I first sat down with him at age 4 or 5, following an incident with a close friend 2yrs his senior. He had written her a note at her birthday party & asked her to keep it private. When she took it to her mom (because she couldn’t read) he was FURIOUS! We had to have a long talk about people developing skills at different rates & that he couldn’t just assume his peers shared his abilities. 

It didn’t come up much after that. He’d occasionally note that friend XYZ could do a skill he couldn’t, or they couldn’t do something he could - but there was no value judgement; it was just an observation. He realized on his own that his friends generally couldn’t play the boardgames he enjoyed & would ask my advice on which to pull out for play dates. He noted that only adults understood certain jokes & that none of the other kids wanted to “play exponents” at the park. 

When he was diagnosed with ADHD we had discussions about the fact that he always had SO my more energy than his friends, as well as how that related to his struggles with self-regulation & impulse control. He knows he needs to work extra hard to direct his attention, respect others’ personal space, & mind his words / tone - particularly when his medication isn’t active. He knows that sports are important for him not only because they keep his body healthy, but also because they help his brain focus. 

He knows that some kids take longer to get to where he is & that others are way ahead of him. He sees that at least some of the resources we use for math & language arts are 2+yrs ahead of his age-grade.  We all find some things easier & other things harder; he’s working at the pace that’s right for him. 

Edited by Shoes+Ships+SealingWax
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On 9/13/2021 at 6:24 PM, mckittre said:

It seems like original questions of this thread could be summarized like this:

1) Does your kid know their achievements/abilities are above average?

2) If so, what does the kid attribute that to?

3) What does the parent attribute that to?

1) Yes, they absolutely do know that they are able to do work well above what most kids their ages can do.

2) They mostly attribute it to me and my very non-traditional homeschool method and opinions. I have never had a problem making my young children do things that they didn't want to do, when I wanted them to do it and how I wanted them to do it.

3) I attribute it to the fact that I have an astronomically low opinion of schools in the US and traditional education expectations. To the best of my understanding, the edcuation system is designed to hobble if not outright fail children. I didn't want any parts of that for my own kids and so I took  the matter into my own hands.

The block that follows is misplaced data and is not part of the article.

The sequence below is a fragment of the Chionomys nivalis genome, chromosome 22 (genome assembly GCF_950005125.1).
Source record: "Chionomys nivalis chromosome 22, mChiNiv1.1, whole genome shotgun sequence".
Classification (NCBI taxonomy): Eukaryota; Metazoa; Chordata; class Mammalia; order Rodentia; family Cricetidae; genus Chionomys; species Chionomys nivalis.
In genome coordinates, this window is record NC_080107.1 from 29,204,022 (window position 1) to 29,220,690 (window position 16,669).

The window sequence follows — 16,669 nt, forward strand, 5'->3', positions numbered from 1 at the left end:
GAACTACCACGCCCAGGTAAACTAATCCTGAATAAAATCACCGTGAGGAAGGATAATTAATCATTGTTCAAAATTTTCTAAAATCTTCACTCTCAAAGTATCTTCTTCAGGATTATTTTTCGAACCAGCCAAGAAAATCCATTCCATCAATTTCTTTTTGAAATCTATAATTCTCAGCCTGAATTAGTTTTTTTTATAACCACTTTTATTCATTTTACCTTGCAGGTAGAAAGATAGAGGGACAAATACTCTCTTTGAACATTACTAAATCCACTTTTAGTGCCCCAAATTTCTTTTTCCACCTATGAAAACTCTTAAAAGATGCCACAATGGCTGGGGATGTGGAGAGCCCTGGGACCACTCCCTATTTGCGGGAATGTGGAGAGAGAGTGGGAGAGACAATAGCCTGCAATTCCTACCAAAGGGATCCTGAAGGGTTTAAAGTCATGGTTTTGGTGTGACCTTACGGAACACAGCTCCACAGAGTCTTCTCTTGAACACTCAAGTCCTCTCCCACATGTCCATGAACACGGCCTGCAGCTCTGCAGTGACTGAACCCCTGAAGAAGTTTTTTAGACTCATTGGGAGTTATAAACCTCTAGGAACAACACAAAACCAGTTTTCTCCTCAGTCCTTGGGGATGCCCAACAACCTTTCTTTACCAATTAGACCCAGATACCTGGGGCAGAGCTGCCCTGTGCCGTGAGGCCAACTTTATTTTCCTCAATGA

There is a huge amount of gimmick and psuedo-science involved in a lot of educational practices done in classrooms and they treat the schools like laboratores--always experimenting instead of using the methods that we know work for the majority of NT children, the majority of the time. It's stupid and cruel, to be frank. Rather than whine about the cruelty or stupidity, I design my teaching to not use cruelty or stupidity and just teach my own kids.

It doesn't take a lot to beat the PS standards by a mile.

But, I'm bitter so I was interested in blowing the local PS out of the water and dancing over its waterlogged corpse.

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Do my kids know their smart?  I guess,  it's just the way they are. Learning things has always been easy for them.  They've always done well academically and have gotten recognition throughout their school years and beyond.

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  • 3 weeks later...
On 9/11/2021 at 2:54 PM, Not_a_Number said:

Whereas I start out with the symbols and try to translate them into words and visuals. So something like this (with a square to fill instead of a letter) would be very familiar to kids I work with. 

Yes my kids had them with blank squares at school when they were 5.  When I was helping the I read it as 4  + blank square = 8.  I also did a lot of what is 4 + 4, what is 4000 + 4000 (confused look), what is 4 lollies + 4 lollies, what is 4 dogs + 4 dogs.  Right then what is 4thousand + 4thousand? What is 4million + 4million.